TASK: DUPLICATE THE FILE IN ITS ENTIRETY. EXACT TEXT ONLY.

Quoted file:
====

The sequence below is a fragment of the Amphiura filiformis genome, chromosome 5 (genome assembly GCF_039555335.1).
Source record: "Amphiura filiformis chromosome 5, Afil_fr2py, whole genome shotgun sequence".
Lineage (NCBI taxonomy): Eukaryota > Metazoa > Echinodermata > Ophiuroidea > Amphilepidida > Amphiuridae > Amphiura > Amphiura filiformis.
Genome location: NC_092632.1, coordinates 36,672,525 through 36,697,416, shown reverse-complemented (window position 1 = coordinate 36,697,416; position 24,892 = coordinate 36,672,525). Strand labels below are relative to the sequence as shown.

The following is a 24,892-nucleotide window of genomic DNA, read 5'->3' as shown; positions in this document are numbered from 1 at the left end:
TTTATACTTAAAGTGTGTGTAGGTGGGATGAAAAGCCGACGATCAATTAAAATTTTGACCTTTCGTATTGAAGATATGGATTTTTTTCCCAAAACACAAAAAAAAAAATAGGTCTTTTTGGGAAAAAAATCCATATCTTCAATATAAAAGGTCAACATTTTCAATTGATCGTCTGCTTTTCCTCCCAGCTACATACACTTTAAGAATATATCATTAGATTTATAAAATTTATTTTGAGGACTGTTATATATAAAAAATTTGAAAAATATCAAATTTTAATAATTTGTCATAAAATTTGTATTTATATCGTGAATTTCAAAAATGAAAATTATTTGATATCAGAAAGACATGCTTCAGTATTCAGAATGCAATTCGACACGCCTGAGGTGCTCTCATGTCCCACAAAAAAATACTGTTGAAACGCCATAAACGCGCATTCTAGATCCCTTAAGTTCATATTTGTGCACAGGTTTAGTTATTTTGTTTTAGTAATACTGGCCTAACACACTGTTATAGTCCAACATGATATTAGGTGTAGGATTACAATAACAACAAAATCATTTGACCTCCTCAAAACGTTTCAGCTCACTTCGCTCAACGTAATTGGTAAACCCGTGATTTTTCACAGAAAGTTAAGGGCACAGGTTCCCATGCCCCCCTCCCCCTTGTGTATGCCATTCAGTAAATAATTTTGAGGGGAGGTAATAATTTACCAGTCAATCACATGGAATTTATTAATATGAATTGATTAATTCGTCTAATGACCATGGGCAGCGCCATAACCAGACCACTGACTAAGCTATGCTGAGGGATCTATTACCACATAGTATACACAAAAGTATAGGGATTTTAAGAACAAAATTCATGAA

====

The sequence below is a fragment of the Amphiura filiformis genome, chromosome 5 (genome assembly GCF_039555335.1).
Source record: "Amphiura filiformis chromosome 5, Afil_fr2py, whole genome shotgun sequence".
Lineage (NCBI taxonomy): Eukaryota > Metazoa > Echinodermata > Ophiuroidea > Amphilepidida > Amphiuridae > Amphiura > Amphiura filiformis.
Genome location: NC_092632.1, coordinates 36,672,525 through 36,697,416, shown reverse-complemented (window position 1 = coordinate 36,697,416; position 24,892 = coordinate 36,672,525). Strand labels below are relative to the sequence as shown.

The following is a 24,892-nucleotide window of genomic DNA, read 5'->3' as shown; positions in this document are numbered from 1 at the left end:
TTTATACTTAAAGTGTGTGTAGGTGGGATGAAAAGCCGACGATCAATTAAAATTTTGACCTTTCGTATTGAAGATATGGATTTTTTTCCCAAAACACAAAAAAAAAAATAGGTCTTTTTGGGAAAAAAATCCATATCTTCAATATAAAAGGTCAACATTTTCAATTGATCGTCTGCTTTTCCTCCCAGCTACATACACTTTAAGAATATATCATTAGATTTATAAAATTTATTTTGAGGACTGTTATATATAAAAAATTTGAAAAATATCAAATTTTAATAATTTGTCATAAAATTTGTATTTATATCGTGAATTTCAAAAATGAAAATTATTTGATATCAGAAAGACATGCTTCAGTATTCAGAATGCAATTCGACACGCCTGAGGTGCTCTCATGTCCCACAAAAAAATACTGTTGAAACGCCATAAACGCGCATTCTAGATCCCTTAAGTTCATATTTGTGCACAGGTTTAGTTATTTTGTTTTAGTAATACTGGCCTAACACACTGTTATAGTCCAACATGATATTAGGTGTAGGATTACAATAACAACAAAATCATTTGACCTCCTCAAAACGTTTCAGCTCACTTCGCTCAACGTAATTGGTAAACCCGTGATTTTTCACAGAAAGTTAAGGGCACAGGTTCCCATGCCCCCCTCCCCCTTGTGTATGCCATTCAGTAAATAATTTTGAGGGGAGGTAATAATTTACCAGTCAATCACATGGAATTTATTAATATGAATTGATTAATTCGTCTAATGACCATGGGCAGCGCCATAACCAGACCACTGACTAAGCTATGCTGAGGGATCTATTACCACATAGTATACACAAAAGTATAGGGATTTTAAGAACAAAATTCATGAA